Editor's note: In this piece Jerome Badung from Jos analyses the lives of an average servant in Plateau state.
He also highlight various ways the state workers have managed to survives amidst scarcity through efforts of the Simon Lalong-led administration.
Plateau State is a State that is supposed to hold its head high anytime issues of financial obligations to workers arise. This is because of the preponderance of resources both human and natural that dot its landscape.
Given a fair exploitation of mineral resources in the state as it is done in states with crude oil, Plateau State should by now be enjoying enormous availability of finance to settle its civil servants as and when due without any snag.
But the over-concentration on oil has left states like Plateau relying almost solely on allocations from the federal level to meet with its numerous obligations.
This is coupled with the fact that successive administrations have done little or nothing to develop the enormous tourism and other potentials of the state.
Consequently, the state, just like many others even including oil producing ones, has suffered gross shortage in its income that its obligations are hardly met as the needs keep soaring in galloping-geometrical rate.
Because of this, salaries of workers were not paid and pension of retirees were also not paid over time, leaving a backlog of obligations to clear.
However, at the assumption of office on May 29, 2015, the government of Simon Bako Lalong, made not only the payment of salaries of workers and pensioners a priority, he also took the issue of clearing the backlogs he met on ground seriously.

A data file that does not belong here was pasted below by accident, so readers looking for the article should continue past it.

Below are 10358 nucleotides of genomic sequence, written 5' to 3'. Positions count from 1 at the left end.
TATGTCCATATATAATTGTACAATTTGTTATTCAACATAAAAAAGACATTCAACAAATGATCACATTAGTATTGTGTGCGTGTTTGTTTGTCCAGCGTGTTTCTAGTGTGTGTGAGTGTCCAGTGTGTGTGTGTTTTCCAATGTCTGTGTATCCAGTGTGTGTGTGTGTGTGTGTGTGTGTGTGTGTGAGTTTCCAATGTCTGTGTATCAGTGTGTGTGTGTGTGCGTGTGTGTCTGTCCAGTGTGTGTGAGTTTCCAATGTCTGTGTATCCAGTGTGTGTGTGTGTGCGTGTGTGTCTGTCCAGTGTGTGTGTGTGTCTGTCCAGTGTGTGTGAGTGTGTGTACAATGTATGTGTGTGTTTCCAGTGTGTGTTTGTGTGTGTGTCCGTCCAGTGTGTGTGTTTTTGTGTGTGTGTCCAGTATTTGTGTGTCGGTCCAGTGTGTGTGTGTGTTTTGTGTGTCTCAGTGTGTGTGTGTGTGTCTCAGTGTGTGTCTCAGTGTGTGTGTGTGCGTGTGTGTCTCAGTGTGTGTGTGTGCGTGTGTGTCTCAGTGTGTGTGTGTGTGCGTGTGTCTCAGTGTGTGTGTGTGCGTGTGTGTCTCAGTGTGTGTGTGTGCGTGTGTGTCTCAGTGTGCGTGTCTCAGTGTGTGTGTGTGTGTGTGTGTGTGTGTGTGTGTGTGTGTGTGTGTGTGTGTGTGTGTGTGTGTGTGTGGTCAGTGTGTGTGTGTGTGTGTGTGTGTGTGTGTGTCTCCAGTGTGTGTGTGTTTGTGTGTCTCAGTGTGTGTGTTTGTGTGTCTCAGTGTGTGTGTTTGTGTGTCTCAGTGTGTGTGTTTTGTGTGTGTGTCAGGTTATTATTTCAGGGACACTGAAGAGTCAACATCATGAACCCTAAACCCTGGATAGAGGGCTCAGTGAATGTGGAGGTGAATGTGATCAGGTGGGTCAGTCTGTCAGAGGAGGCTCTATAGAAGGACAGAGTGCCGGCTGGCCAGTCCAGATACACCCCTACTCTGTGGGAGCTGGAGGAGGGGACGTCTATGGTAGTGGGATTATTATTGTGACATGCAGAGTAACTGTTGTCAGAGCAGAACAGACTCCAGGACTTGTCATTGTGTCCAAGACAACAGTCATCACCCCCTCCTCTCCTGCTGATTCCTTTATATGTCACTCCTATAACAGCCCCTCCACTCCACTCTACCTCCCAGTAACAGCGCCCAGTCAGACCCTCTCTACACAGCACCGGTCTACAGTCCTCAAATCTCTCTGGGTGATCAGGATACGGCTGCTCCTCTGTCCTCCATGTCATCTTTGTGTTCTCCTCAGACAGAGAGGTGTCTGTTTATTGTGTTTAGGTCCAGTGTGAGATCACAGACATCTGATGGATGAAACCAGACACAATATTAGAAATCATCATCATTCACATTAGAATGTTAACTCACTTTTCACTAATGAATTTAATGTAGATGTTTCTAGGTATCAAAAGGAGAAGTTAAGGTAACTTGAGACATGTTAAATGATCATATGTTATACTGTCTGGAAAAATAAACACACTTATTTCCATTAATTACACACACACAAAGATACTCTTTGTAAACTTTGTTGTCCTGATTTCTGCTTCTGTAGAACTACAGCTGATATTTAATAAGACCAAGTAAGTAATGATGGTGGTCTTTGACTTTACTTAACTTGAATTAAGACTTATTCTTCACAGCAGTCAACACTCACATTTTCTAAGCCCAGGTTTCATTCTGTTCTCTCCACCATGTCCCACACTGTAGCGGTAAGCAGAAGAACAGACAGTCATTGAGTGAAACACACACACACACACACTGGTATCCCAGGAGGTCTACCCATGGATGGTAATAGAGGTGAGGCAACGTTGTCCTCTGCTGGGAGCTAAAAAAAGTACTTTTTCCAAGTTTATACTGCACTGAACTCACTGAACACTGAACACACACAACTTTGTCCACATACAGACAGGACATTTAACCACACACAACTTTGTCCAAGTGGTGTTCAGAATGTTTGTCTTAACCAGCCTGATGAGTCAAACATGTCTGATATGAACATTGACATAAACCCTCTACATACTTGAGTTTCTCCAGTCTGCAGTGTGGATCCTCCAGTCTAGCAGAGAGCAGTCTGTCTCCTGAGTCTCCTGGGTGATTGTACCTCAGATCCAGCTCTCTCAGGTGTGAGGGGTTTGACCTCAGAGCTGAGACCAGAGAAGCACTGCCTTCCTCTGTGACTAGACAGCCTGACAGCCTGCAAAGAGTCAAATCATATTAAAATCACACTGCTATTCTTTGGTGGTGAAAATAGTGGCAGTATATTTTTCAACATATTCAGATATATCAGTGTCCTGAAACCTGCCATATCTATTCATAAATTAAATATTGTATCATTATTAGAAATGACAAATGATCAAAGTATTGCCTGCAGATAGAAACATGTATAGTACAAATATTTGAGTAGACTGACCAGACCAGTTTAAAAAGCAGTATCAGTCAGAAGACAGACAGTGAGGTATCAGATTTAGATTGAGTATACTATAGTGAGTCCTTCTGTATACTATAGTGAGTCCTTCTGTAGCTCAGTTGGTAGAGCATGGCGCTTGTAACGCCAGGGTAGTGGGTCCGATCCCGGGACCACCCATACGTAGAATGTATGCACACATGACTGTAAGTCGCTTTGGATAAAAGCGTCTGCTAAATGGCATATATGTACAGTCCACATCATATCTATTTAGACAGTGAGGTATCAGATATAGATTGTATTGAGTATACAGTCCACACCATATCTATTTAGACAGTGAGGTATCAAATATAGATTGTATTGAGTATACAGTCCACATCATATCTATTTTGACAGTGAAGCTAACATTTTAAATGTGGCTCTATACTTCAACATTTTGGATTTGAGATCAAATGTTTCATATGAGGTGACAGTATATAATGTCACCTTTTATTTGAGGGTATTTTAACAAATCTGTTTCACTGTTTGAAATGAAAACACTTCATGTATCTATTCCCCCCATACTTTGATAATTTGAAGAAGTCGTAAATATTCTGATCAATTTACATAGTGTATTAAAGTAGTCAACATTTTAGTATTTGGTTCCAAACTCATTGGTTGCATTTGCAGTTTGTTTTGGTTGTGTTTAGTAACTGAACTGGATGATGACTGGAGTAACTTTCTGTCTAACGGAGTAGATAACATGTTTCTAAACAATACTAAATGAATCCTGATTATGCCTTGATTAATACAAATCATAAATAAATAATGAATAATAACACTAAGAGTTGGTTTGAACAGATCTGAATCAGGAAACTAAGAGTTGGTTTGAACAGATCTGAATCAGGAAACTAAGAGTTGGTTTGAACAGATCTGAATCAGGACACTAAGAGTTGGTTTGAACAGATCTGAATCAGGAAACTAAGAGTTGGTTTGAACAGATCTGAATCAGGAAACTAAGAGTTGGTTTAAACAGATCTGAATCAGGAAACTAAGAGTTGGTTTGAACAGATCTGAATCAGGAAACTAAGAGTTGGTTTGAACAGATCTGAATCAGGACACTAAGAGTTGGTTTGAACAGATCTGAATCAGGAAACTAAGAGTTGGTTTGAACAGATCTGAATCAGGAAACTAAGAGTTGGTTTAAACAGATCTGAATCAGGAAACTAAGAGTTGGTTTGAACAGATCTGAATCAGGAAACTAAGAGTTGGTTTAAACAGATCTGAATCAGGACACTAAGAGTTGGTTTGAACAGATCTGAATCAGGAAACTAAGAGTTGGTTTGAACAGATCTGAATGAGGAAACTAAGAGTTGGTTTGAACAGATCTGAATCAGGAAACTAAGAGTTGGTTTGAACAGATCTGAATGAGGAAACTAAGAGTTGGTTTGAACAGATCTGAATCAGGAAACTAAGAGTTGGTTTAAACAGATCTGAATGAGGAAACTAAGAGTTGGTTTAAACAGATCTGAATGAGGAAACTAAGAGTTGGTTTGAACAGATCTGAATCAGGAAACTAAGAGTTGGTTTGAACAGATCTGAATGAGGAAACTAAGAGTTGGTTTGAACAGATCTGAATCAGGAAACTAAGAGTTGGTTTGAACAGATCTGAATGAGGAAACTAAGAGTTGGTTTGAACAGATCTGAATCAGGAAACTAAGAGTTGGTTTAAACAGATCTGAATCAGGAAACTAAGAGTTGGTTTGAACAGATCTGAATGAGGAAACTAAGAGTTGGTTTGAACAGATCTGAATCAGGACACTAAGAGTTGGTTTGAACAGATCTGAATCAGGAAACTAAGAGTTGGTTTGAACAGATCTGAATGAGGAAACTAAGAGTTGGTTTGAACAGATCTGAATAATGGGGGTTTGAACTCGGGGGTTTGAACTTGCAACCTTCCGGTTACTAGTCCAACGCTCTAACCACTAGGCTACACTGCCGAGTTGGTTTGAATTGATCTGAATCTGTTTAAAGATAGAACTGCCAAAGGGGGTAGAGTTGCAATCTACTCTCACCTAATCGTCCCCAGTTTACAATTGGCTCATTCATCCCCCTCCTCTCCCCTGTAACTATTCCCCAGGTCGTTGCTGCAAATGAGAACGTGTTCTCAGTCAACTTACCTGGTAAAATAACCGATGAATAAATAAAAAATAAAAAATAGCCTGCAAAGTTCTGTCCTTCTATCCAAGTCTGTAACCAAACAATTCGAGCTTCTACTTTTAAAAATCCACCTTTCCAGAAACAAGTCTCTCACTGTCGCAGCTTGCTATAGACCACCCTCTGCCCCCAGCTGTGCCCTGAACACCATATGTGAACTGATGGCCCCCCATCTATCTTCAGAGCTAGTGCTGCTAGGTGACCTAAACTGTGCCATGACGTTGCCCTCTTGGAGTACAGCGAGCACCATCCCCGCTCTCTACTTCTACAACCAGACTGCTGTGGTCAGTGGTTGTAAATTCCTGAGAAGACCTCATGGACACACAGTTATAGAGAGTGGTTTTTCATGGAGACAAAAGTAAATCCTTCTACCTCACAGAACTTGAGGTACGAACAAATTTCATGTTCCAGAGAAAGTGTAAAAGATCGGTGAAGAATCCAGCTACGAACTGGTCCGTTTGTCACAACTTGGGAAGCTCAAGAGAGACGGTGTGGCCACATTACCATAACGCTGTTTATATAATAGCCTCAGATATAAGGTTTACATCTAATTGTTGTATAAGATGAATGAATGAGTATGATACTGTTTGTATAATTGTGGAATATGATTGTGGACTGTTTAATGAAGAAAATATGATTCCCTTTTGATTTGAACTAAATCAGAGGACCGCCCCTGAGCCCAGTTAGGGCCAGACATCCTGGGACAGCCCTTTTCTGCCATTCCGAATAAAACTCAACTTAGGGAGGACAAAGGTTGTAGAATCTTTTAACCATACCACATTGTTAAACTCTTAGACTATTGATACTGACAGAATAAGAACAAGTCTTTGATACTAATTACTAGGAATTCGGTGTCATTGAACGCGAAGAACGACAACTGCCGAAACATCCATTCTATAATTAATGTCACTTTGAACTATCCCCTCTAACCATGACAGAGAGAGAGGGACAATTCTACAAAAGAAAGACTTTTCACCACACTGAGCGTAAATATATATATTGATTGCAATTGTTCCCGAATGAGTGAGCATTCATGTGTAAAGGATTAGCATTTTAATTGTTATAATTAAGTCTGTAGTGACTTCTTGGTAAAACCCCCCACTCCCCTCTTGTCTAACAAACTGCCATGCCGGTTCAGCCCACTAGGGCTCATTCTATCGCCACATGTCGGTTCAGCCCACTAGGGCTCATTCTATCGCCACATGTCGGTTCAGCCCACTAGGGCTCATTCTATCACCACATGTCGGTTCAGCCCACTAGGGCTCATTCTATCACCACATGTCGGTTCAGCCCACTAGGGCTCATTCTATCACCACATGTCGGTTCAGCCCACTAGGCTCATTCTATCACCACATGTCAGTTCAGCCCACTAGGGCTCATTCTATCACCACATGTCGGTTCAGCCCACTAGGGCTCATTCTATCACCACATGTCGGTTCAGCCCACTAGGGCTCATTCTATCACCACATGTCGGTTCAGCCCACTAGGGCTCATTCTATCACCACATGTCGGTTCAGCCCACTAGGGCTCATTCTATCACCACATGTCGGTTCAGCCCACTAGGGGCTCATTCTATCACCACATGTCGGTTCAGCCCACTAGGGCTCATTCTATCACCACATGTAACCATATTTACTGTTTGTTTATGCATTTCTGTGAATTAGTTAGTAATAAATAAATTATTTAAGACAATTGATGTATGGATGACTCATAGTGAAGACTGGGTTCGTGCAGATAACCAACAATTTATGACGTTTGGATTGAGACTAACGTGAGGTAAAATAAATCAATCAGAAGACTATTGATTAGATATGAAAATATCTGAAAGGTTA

There is no gainsaying the fact that the governor inherited a badly battered and demoralized civil service, including dehumanized pensioners owing to non-payment of entitlements to them for quite a long time, a situation that led to a statewide strike by the workers, leaving government and governance to suffer almost irredeemably with its attendant negative effects on the state and its people.
To ensure that the situation is reversed and that workers return to work, the Lalong administration put in place some radical cost-cutting measures for all government officials with the aim of redistributing the saved sum to defray the backlog of entitlements owed workers in the state.
Part of this extreme cost-cutting measure was the deliberate refusal of the governor to move into the new government house but choose to live in the old one which is far lesser in cost to maintain and service than if he had moved into the new one.